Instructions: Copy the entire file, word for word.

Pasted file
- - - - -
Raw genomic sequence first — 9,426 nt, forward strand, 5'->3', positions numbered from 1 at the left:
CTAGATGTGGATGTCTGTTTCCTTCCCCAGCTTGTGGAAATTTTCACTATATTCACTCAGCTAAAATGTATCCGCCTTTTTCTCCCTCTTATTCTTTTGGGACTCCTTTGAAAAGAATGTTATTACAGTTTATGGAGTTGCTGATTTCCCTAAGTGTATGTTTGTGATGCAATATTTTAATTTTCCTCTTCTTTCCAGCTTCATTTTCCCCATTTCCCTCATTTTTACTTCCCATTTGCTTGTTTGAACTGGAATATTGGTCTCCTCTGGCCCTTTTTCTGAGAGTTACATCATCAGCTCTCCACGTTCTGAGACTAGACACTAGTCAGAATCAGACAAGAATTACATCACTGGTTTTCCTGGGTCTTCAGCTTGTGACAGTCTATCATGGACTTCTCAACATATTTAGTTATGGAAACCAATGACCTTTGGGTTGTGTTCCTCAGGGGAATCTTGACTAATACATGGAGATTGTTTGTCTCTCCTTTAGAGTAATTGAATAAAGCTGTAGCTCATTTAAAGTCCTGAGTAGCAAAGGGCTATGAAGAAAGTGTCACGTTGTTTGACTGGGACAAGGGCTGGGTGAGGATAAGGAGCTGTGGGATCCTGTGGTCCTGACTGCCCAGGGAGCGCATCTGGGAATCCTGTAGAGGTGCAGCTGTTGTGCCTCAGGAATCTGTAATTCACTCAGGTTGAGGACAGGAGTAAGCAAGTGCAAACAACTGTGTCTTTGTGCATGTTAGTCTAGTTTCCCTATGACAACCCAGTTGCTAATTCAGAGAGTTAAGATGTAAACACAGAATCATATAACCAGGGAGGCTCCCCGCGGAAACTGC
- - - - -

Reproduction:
Raw genomic sequence first — 9,426 nt, forward strand, 5'->3', positions numbered from 1 at the left:
CTAGATGTGGATGTCTGTTTCCTTCCCCAGCTTGTGGAAATTTTCACTATATTCACTCAGCTAAAATGTATCCGCCTTTTTCTCCCTCTTATTCTTTTGGGACTCCTTTGAAAAGAATGTTATTACAGTTTATGGAGTTGCTGATTTCCCTAAGTGTATGTTTGTGATGCAATATTTTAATTTTCCTCTTCTTTCCAGCTTCATTTTCCCCATTTCCCTCATTTTTACTTCCCATTTGCTTGTTTGAACTGGAATATTGGTCTCCTCTGGCCCTTTTTCTGAGAGTTACATCATCAGCTCTCCACGTTCTGAGACTAGACACTAGTCAGAATCAGACAAGAATTACATCACTGGTTTTCCTGGGTCTTCAGCTTGTGACAGTCTATCATGGACTTCTCAACATATTTAGTTATGGAAACCAATGACCTTTGGGTTGTGTTCCTCAGGGGAATCTTGACTAATACATGGAGATTGTTTGTCTCTCCTTTAGAGTAATTGAATAAAGCTGTAGCTCATTTAAAGTCCTGAGTAGCAAAGGGCTATGAAGAAAGTGTCACGTTGTTTGACTGGGACAAGGGCTGGGTGAGGATAAGGAGCTGTGGGATCCTGTGGTCCTGACTGCCCAGGGAGCGCATCTGGGAATCCTGTAGAGGTGCAGCTGTTGTGCCTCAGGAATCTGTAATTCACTCAGGTTGAGGACAGGAGTAAGCAAGTGCAAACAACTGTGTCTTTGTGCATGTTAGTCTAGTTTCCCTATGACAACCCAGTTGCTAATTCAGAGAGTTAAGATGTAAACACAGAATCATATAACCAGGGAGGCTCCCCGCGGAAACTGC